Of course, you don’t know that when you start out, so the first tiny bison specks in the distance are photographed to the max, in case you don’t see another.

Not long after you’ll find yourself in a walking pace traffic queue because the ranger is escorting one up the road; later you pop in to a parking lot to see a view of a water meadow and get surrounded by them as they wander about the car park getting from grazing area A to grazing area B. Before long you are sick of bison and swear you will never take another photo of one again…unless it does something interesting…like move about….or was that just me?

There were also Elk, many ground squirrels, a mangy old coyote, a few bears (I ticked off yet more Black bears and my first Grizzly on my second day), and views that are really quite spectacular – though not of the grizzly. That was quite a distance away, and even the zoom lens on my camera failed to make more of it than a brown

lump slightly different to the other brown lumps it was mooching about in. That’s how you can tell it’s a bear. Trust me. Heaps of mountains, forests, rivers and thermal stuff too, with geysers and blowholes and colourful springs everywhere. If I were a stirrer, I’d say it’s so much better than New Zealand, as it’s all in one place…but without a coastline….so much more convenient…but I’m no stirrer. To be fair, what Rotorua squeezes into one smallish town, Yellowstone multiplies it and spreads it out to spread out the tourists. The driving could be considered a bit of a nuisance, but it is so picturesque, it’s not a problem. As for the tourists, there are so many of them everywhere, but you only really notice it in the car parks. Of course, if I’d been into some major multi-day hikes, I’d have left everyone behind and got into the back country. I was a total tourist though and stuck to the mainstream bits. Sorry, Rich, I let you down, played the sheep, followed the crowds…elbowed them out the way to get the best photos mind you…

I have one more night here tonight, then I’m off east at full speed. I think I should get to Mount Rushmore tomorrow, but not sure where I’ll stay the night. Not far from there I imagine. Then it’ll be another big day towards Chicago. If I can roll in there on Saturday, I’d be happy. Til then, mind your backs.

Wednesday, June 22, 2011

Vancouver Island Rocks...and Trees!

Before I forget, just a little aside to the Whistler entry. It amused me greatly when I realised that the English bloke I hung out with that evening was in fact the youthful reincarnation of a Fast Show character. For those in the know, think of the old bloke who used to sit in his arm chair by the fire and ramble on incoherently, with all sorts of random phrases and noises, concluding each monologue with the phrase “But of course, I was very, very drunk!” Now picture that character as a young man and you have my Whistler buddy. Same slightly bulbous nose (he was much younger remember) which seemed

primed and ready to transform into an alcoholics strawberry nose, even sounded like him a bit. I was unable to take anything he had to say seriously after I noticed it, and he did have a lot to say, so I had to resort to hiding my smirks behind swigs of beer and handfuls of chips. Ah well, you probably had to be there. Little thingplease little minds, as they say.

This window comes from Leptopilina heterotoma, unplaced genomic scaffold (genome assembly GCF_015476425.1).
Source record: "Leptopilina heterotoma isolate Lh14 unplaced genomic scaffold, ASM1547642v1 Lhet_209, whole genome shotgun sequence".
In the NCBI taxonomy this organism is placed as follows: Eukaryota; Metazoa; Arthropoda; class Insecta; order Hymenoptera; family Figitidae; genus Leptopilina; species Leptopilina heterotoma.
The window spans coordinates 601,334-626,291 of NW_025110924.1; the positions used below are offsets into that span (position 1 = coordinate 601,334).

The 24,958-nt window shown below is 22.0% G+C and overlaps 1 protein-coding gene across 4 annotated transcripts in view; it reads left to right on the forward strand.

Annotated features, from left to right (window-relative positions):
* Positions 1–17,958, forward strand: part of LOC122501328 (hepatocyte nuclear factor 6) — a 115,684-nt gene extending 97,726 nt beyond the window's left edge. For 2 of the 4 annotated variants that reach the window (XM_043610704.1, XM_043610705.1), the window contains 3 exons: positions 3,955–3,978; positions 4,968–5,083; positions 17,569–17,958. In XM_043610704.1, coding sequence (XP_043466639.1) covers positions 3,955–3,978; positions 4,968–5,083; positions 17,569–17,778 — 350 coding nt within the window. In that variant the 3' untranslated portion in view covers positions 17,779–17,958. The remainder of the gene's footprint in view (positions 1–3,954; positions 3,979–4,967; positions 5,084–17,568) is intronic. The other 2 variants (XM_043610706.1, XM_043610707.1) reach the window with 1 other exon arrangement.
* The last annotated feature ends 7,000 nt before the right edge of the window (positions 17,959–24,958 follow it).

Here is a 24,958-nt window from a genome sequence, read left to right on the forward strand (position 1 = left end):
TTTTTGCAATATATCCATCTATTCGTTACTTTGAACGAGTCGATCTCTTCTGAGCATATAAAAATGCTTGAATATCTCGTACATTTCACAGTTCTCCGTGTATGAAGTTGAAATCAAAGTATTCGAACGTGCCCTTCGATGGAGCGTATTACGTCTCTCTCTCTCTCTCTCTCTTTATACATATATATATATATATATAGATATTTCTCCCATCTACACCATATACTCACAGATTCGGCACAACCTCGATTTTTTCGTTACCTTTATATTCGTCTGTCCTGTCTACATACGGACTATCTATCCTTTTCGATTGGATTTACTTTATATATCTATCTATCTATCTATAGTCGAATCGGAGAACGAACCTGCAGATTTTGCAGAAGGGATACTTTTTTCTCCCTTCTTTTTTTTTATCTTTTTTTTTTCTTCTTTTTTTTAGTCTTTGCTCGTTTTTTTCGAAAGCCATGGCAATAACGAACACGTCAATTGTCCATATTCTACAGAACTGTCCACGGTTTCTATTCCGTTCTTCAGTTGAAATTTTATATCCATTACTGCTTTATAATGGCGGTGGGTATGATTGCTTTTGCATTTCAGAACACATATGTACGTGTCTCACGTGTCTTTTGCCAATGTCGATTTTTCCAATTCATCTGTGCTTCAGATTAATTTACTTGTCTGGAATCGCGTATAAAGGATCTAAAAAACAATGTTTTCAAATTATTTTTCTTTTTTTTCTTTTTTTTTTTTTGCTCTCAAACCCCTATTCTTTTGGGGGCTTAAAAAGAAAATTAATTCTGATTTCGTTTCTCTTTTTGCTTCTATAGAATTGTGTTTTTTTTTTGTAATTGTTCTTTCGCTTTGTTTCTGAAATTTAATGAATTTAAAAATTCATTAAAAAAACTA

Anyhow, it’s been a while since I last put finger to keypad, so I guess that means either I’ve been busy or lazy. I think mostly the former, enjoying what tiny Tofino had to offer in the way of wildlife trips and diving outings. The wildlife was a tad sporadic, but my deal to swap a Friday morning dive for a Saturday morning dive paid off in a rather unexpected way, the details of which I will keep deliberately sketchy in a bid to avoid jinxing anything. The dive itself, however, was m

y first cold water experience, and it wasn’t as bad as I’d thought it would be. I actually put on the safety sheet I had to fill in that I had “some” cold water diving experience, specifying 14˚C in Wellington, which made the dive master laugh and mock, with comments along the lines of “that’s damn near tropical compared to what we have today!” Not particularly reassuring.

It actually turned out to be 7˚C for both our dives that morning, which is actually more that twice as cold 14˚C, despite what the numbers might suggest. We dressed up warm (figuratively speaking) in a 7mm wetsuit and hood, with an extra 7mm shortie over the top for added core warmth. Still seeming ominous…

We also had 7mm gloves and boots to complete the ensemble, and once in the gear it was hard to tell anyone apart from anyone else, except the dive guides who were wearing drysuits…but I guess as they were looking after my safety, I’d rather they didn’t succumb to hypothermia along with me, if that was to be the direction the day was to take.

The dives themselves were a little murky…actually close to being very murky – visibility only about 6m - but that was due to a combination of excessive melt water running do

wn the rivers bringing extra silt with it and a minimal rise in surface temperature sparking a slightly later than normal algal growth. Nonetheless, there were plenty of fish, many crabs and a positive abundance of giant starfish nearly a metre across and outsized anemones, which were the star attractions. A totally different dive experience, even to the Galapagos, and thoroughly enjoyable in its own way. After the first, 40 minute dive, things were pretty chilly, but with half an hour or so to warm up a bit, we embarked on the second, 30 minute, one. Somewhat mysteriously, this was not as cold as the first one, which was nice. I was told I should come back in winter when the visibility is 20m or so and the water temperature at depth exactly the same, but it is a long way to go for that, so probably not going to happen.